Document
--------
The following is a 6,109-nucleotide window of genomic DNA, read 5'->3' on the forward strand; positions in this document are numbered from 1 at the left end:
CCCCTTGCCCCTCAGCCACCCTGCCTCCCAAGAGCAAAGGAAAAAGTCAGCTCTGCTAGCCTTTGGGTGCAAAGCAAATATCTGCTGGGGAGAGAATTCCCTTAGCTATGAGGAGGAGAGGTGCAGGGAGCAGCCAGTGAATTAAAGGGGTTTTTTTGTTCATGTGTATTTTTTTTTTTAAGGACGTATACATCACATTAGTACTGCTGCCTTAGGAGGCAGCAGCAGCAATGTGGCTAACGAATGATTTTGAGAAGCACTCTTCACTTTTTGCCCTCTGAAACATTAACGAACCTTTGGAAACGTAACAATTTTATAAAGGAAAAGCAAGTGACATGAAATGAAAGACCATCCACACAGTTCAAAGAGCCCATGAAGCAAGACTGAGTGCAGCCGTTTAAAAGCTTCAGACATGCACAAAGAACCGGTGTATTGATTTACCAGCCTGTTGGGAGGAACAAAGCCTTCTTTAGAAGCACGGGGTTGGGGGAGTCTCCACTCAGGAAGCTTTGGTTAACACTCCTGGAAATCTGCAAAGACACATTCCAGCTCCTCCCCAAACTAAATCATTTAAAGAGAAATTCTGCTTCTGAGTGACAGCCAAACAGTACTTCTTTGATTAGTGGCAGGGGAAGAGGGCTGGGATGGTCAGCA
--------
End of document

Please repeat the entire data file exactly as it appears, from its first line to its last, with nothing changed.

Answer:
The following is a 6,109-nucleotide window of genomic DNA, read 5'->3' on the forward strand; positions in this document are numbered from 1 at the left end:
CCCCTTGCCCCTCAGCCACCCTGCCTCCCAAGAGCAAAGGAAAAAGTCAGCTCTGCTAGCCTTTGGGTGCAAAGCAAATATCTGCTGGGGAGAGAATTCCCTTAGCTATGAGGAGGAGAGGTGCAGGGAGCAGCCAGTGAATTAAAGGGGTTTTTTTGTTCATGTGTATTTTTTTTTTTAAGGACGTATACATCACATTAGTACTGCTGCCTTAGGAGGCAGCAGCAGCAATGTGGCTAACGAATGATTTTGAGAAGCACTCTTCACTTTTTGCCCTCTGAAACATTAACGAACCTTTGGAAACGTAACAATTTTATAAAGGAAAAGCAAGTGACATGAAATGAAAGACCATCCACACAGTTCAAAGAGCCCATGAAGCAAGACTGAGTGCAGCCGTTTAAAAGCTTCAGACATGCACAAAGAACCGGTGTATTGATTTACCAGCCTGTTGGGAGGAACAAAGCCTTCTTTAGAAGCACGGGGTTGGGGGAGTCTCCACTCAGGAAGCTTTGGTTAACACTCCTGGAAATCTGCAAAGACACATTCCAGCTCCTCCCCAAACTAAATCATTTAAAGAGAAATTCTGCTTCTGAGTGACAGCCAAACAGTACTTCTTTGATTAGTGGCAGGGGAAGAGGGCTGGGATGGTCAGCA